Questions From Readers
Does Jesus now know the timing of Armageddon?
It seems quite reasonable to believe that he does.
Some might wonder why the question even arises. Likely it is because of Jesus’ comment found at Matthew 24:36: “Concerning that day and hour nobody knows, neither the angels of the heavens nor the Son, but only the Father.” Note the phrase “nor the Son.”
This verse is part of Jesus’ reply to the apostles’ question: “When will these things be, and what will be the sign of your presence and of the conclusion of the system of things?” (Matthew 24:3) In his now famous prophecy about evidences making up “the sign,” he foretold wars, food shortages, earthquakes, persecution of true Christians, and other things on earth that would indicate his presence. By this sign his followers could recognize that the end was near. He illustrated this proximity with the time when a fig tree begins to put out leaves, indicating that summer was near. He added: “Likewise also you, when you see all these things, know that he is near at the doors.”—Matthew 24:33.
But Jesus did not say precisely when the end would come. Rather, he stated what we read at Matthew 24:36. That is the reading in the New World Translation of the Holy Scriptures, and many modern Bibles read similarly. Yet, some older versions do not contain “nor the Son.”
For example, the Catholic Douay Version reads: “But of that day and hour no one knoweth, not the angels of heaven, but the Father alone.” The King James Version reads similarly. Why is “nor [or, neither] the Son” omitted, though it is found at Mark 13:32? Because back at the beginning of the 17th century when those two versions were prepared, the manuscripts the translators worked from did not contain the expression. In the meantime, though, many older Greek manuscripts have come to light. These, which are much closer to the time of Matthew’s original text, contain “nor the Son” at Matthew 24:36.
Interestingly, the Catholic Jerusalem Bible includes the phrase, with a footnote saying that the Latin Vulgate omitted the expression “probably for theological reasons.” Why, of course! Translators or copyists who believed in the Trinity might be tempted to omit a phrase that indicated that Jesus lacked knowledge that his Father had. How could Jesus not know a certain fact if both he and his Father were parts of a triune God?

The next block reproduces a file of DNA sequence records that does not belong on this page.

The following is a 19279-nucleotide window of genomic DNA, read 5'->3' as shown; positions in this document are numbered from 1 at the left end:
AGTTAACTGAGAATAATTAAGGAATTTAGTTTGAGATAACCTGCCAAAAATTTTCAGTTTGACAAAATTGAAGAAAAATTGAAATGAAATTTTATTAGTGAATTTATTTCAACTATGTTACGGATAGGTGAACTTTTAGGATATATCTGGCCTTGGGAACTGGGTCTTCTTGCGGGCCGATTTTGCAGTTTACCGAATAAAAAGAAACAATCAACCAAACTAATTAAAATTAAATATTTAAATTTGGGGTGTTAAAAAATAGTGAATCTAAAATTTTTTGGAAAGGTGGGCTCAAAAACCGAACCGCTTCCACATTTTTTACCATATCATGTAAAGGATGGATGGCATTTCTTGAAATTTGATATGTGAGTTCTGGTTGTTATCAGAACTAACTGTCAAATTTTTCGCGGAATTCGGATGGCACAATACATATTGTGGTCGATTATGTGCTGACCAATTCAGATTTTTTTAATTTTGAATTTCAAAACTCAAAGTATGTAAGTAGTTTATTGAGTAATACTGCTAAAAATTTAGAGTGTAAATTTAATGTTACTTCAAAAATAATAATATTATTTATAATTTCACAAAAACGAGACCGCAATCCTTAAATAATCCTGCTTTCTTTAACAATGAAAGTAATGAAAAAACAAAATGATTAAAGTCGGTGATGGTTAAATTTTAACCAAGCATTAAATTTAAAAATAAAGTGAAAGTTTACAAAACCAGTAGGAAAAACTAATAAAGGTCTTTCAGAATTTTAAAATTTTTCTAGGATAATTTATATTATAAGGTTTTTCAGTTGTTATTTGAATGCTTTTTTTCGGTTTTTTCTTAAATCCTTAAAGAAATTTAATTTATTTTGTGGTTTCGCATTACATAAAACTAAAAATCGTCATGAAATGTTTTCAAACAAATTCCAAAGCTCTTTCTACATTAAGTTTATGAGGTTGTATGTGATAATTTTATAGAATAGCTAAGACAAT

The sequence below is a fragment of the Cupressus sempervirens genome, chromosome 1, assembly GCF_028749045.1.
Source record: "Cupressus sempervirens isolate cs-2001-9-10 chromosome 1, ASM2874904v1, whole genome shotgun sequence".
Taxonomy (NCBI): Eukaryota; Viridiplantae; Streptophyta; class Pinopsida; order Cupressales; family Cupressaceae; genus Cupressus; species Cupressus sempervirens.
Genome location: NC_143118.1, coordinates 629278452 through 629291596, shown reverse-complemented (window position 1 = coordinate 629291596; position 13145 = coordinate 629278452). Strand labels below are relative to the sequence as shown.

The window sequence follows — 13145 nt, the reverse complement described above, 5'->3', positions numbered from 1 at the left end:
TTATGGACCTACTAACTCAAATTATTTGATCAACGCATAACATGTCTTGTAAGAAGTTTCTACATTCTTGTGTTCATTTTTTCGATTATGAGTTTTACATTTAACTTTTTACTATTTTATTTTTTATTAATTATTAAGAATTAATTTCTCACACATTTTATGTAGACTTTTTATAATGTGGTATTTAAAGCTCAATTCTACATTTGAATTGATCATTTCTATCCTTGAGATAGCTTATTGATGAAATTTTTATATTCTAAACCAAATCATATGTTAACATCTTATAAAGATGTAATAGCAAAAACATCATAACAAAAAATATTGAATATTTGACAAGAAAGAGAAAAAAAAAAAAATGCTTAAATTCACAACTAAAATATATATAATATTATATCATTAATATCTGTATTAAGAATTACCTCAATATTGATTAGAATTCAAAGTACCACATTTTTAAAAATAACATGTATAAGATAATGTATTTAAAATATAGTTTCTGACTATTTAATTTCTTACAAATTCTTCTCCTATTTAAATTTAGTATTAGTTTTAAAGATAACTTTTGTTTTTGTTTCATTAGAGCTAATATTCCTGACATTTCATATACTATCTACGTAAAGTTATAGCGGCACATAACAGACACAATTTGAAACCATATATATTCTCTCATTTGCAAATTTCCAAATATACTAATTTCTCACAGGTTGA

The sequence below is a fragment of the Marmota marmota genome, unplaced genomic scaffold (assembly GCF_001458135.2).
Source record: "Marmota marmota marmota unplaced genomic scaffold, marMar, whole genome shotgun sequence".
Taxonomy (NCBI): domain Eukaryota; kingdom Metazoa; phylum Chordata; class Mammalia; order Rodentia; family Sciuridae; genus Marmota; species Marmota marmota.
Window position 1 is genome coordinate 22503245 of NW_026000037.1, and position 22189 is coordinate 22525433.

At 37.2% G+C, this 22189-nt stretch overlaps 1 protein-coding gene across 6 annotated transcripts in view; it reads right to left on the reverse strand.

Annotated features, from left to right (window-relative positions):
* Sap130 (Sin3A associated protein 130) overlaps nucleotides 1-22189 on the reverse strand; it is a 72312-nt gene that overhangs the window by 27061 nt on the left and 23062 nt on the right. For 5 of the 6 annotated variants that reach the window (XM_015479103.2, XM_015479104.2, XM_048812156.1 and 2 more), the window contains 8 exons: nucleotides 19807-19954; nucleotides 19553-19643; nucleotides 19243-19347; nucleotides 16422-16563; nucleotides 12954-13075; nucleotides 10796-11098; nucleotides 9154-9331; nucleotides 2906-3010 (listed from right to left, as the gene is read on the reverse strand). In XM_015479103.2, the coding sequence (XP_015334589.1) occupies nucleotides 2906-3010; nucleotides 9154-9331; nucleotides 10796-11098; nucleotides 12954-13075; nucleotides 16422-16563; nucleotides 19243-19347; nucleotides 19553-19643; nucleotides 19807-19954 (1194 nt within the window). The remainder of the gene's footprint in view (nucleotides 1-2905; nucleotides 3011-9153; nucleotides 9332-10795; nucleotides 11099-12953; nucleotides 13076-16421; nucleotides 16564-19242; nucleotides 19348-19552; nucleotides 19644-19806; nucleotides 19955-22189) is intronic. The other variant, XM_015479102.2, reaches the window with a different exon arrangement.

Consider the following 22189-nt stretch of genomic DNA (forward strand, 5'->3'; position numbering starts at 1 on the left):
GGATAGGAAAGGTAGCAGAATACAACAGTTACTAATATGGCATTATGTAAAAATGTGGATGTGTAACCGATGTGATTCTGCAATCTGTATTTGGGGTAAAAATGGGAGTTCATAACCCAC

Similarly, A Textual Commentary on the Greek New Testament, by B. M. Metzger, says: “The words ‘neither the Son’ are lacking in the majority of the [manuscript] witnesses of Matthew, including the later Byzantine text. On the other hand, the best representatives of the Alexandrian, the Western, and the Caesarean types of text contain the phrase. The omission of the words because of the doctrinal difficulty they present is more probable than their addition by assimilation to” Mark 13:32.—Italics ours.
Those “best representatives” of earlier manuscripts support the reading that sets out a reasonable progression as to knowledge. The angels did not know the hour of the end; nor did the Son; but only the Father. And this is consistent with Jesus’ words found at Matthew 20:23, where he admitted that he did not have authority to grant prominent places in the Kingdom, but the Father did.
Hence, Jesus’ own words show that on earth he did not know the date for ‘the end of the world.’ Has he learned it since?
Revelation 6:2 describes Jesus as seated on a white horse and going forth “conquering and to complete his conquest.” Next comes horsemen representing wars, famines, and plagues, such as we have experienced since World War I began in 1914. Jehovah’s Witnesses believe that in 1914, Jesus was enthroned as King of God’s heavenly Kingdom, the one to lead in the coming battle against wickedness on earth. (Revelation 6:3-8; 19:11-16) Since Jesus has now been empowered as the one to conquer in God’s name, it seems reasonable that his Father has told him when the end will come, when he will “complete his conquest.”
We on earth have not been told that date, so Jesus’ words still apply to us: “Keep looking, keep awake, for you do not know when the appointed time is. . . . What I say to you I say to all, Keep on the watch.”—Mark 13:33-37.